Pyramid of Ameny Qemau
The pyramid of Ameny Qemau is an ancient Egyptian pyramid located in southern Dahshur. It was constructed for Ameny Qemau, a obscure king of the 13th Dynasty during the Second Intermediate Period.
The stone constituting its upper structure has been entirely robbed but the damaged substructures remain. The pyramid was discovered by Charles Arthur Musès in 1957 and excavated in 1968. The pyramid originally stood 35 metres (115 ft) high with a base length of 52 metres (171 ft). The burial chamber comprised from a single colossal block of quartzite similar to that of Amenemhat III, with receptacles for the sarcophagus and the canopic jars hewn out of the interior of the block. The Pyramid of Ameny Qemau is a relatively unknown pyramid located in the ancient city of Dahshur in Egypt. The pyramid dates back to the late Middle Kingdom, around the 13th dynasty, and is believed to have been built for the Pharaoh Ameny Qemau. The use of mudbrick for the construction of the pyramid is believed to be a cost-saving measure. Mudbrick was a cheap and readily available building material, and it allowed the builders to construct the pyramid quickly and efficiently. However, this decision may have been a mistake, as the mudbrick construction proved to be less durable than the limestone used in other pyramids. The Pyramid of Ameny Qemau was also unique in its architectural design. The pyramid was built with a double inner core, which is believed to have been a structural support. The double core created a gap between the walls, which allowed for ventilation and prevented the pyramid from collapsing under its own weight.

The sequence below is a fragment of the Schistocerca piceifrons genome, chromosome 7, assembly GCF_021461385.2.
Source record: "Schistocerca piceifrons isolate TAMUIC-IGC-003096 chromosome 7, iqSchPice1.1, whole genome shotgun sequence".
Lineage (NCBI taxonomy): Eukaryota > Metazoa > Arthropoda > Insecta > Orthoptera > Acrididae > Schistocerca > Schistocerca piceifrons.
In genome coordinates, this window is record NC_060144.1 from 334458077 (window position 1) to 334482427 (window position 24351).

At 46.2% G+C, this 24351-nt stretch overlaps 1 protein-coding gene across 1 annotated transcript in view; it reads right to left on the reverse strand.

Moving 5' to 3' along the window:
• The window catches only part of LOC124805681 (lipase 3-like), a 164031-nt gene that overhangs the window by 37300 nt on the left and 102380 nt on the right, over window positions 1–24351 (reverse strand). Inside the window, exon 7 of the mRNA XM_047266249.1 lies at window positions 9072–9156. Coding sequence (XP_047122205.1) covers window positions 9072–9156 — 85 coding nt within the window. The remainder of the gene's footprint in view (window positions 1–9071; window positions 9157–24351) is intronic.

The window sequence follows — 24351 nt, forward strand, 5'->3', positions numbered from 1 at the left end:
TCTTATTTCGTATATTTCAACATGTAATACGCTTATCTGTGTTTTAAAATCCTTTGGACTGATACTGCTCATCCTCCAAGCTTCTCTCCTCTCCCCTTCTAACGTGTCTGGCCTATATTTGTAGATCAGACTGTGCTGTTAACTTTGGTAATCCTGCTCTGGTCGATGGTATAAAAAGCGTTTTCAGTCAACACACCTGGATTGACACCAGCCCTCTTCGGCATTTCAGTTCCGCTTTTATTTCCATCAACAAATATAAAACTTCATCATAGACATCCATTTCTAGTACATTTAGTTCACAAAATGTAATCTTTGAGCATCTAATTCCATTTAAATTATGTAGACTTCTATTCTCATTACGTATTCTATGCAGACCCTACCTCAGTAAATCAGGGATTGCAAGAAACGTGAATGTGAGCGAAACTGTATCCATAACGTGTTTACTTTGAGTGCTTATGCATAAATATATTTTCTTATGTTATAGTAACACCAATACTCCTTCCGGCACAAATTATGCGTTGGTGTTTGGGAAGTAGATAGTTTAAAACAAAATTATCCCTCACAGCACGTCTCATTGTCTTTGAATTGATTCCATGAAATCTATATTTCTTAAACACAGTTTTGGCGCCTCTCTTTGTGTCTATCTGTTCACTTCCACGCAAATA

Discovery and excavations
The earliest known historical mention of the pyramid of Ameny Qemau is found in the book of the medieval Arab historian Taqi al-Din Ahmad Al-Maqrizi “Geography and History of Egypt” where Al-Maqrizi describes the “pyramids of Dashur”. The pyramid of Ameny Qemau was rediscovered in 1957 by a team led by Charles Arthur Musès. In 1968, Vito Maragioglio and Celeste Rinaldi investigated the architecture of the pyramid. More recently, the remains of the funerary equipment of the king were published by Nabil Swelim and Aidan Dodson.
Despite its unique construction and architectural design, the Pyramid of Ameny Qemau remained relatively unknown until recent times. The pyramid suffered extensive damage over the centuries, and only small fragments of the mudbrick construction remain. However, the pyramid remains an important archaeological site and a testament to the ingenuity and creativity of ancient Egyptian builders.